- This event has passed.
Shab-e She’r Poetry Month Celebration
April 26, 7:00 PM – 10:00 PM$5 – $10
Shab-e She’r (Poetry Night) is Toronto’s most diverse and brave monthly poetry reading and open mic series. It was founded by Bänoo Zan in November 2012, two years after she immigrated to Canada. Since then, we have been bridging the gap among diverse Toronto poetry communities and have so far featured more than a hundred poets, musicians, and dancers. And close to 2000 people have shared their poetry, music, songs and stories on our open mic. We have featured poets from different ethnicities, nationalities, ages, genders, sexual orientations, religions (or lack thereof), and poetic voices, styles and visions. Shab-e She’r core values are diversity and freedom of expression.
Featured poets: Armand Garnet Ruffo & Robyn Kaur Sidhu
Host: Bänoo Zan
Open Mic Sign-up: 6:45 EST
Armand Garnet Ruffo was raised in remote northern Ontario and is a band member of the Chapleau Cree First Nation. He is recognized as a major contributor to both contemporary Indigenous literature and Indigenous literary scholarship in Canada. In 2016, he was awarded a Honourary Life Membership Award from the National Council of the League of Canadian Poets. In 2020, he was awarded the Latner Writers’ Trust Poetry Prize. His publications include Norval Morrisseau: Man Changing Into Thunderbird (2014) and Treaty# (2019), both finalists for Governor General’s Literary Awards. He is currently the Queen’s National Scholar in Indigenous Literatures at Queen’s University in Kingston, Ontario.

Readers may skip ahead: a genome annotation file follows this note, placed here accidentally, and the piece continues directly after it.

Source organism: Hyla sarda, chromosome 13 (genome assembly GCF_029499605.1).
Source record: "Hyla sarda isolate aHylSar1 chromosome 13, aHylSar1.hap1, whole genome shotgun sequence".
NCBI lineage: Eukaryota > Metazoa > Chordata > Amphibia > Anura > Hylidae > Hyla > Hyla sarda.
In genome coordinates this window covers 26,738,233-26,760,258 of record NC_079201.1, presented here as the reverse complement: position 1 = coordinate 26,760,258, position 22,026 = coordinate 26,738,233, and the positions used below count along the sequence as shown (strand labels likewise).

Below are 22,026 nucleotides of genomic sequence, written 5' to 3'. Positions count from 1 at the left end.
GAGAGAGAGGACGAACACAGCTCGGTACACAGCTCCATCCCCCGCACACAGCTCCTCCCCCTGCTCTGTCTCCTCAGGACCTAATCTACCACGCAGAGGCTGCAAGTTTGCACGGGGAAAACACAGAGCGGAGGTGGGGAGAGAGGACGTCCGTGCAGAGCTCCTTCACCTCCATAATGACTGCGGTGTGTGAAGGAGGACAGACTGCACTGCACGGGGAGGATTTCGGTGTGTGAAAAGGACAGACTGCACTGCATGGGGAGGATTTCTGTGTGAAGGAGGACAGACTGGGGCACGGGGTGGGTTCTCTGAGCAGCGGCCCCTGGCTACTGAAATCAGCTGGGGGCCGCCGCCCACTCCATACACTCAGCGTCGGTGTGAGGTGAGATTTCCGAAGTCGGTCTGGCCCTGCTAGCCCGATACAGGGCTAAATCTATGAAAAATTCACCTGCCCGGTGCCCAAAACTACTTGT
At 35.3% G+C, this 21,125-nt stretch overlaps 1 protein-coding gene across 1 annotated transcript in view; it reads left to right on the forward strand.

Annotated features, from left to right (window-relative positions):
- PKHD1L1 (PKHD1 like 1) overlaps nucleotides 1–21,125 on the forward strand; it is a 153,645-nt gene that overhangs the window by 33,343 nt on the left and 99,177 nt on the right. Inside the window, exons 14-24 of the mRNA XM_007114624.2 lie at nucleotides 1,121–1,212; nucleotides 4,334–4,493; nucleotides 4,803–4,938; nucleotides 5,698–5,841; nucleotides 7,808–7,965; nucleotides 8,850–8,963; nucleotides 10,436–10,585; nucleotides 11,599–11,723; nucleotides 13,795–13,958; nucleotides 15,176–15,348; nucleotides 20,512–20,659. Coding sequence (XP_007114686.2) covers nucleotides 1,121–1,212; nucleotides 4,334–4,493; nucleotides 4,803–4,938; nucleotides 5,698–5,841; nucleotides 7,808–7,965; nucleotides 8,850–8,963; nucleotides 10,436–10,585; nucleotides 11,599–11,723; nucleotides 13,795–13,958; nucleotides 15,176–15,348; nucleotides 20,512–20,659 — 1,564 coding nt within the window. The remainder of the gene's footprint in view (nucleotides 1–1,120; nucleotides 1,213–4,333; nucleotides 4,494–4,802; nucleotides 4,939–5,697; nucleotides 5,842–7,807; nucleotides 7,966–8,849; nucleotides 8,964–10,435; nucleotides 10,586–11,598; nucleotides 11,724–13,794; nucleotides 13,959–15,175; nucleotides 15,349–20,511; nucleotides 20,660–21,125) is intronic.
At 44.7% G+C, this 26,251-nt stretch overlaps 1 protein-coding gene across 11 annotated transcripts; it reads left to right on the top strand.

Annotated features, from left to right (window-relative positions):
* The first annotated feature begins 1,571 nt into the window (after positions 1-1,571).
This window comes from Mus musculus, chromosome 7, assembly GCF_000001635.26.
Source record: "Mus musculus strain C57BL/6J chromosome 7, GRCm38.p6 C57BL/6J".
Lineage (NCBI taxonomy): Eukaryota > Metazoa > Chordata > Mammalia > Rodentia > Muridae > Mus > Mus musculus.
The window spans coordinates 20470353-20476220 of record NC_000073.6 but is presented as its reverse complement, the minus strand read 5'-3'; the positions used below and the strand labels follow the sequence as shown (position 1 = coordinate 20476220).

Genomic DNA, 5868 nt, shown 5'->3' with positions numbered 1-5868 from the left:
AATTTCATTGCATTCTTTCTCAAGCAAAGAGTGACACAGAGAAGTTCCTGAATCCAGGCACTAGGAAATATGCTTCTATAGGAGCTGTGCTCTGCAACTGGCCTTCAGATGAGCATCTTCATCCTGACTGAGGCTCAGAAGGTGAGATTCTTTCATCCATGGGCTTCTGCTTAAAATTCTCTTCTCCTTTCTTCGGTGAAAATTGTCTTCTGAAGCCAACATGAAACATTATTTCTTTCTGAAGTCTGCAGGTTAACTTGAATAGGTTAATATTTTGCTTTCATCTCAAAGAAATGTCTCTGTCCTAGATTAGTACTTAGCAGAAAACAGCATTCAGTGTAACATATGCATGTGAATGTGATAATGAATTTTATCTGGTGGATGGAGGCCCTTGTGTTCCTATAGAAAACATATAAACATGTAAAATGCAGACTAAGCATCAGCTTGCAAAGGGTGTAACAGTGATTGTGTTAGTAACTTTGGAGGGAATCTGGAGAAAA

Robyn Kaur Sidhu (she/he/they) is a Queer, mad, chronically ill, Punjabi-Canadian spoken word poet who is constantly pretending to know what they want to do with their life. They have performed on stages in Canada, America and the United Kingdom. They are a director for the Voices of Today youth poetry festival, and the creative director of Hot Damn it’s a Queer Slam. They are also a youth educator of consent, race, 2SLGBTQ+ identity, and poetry. You can find Robyn in vintage cardigans and trying to be gentle with themself.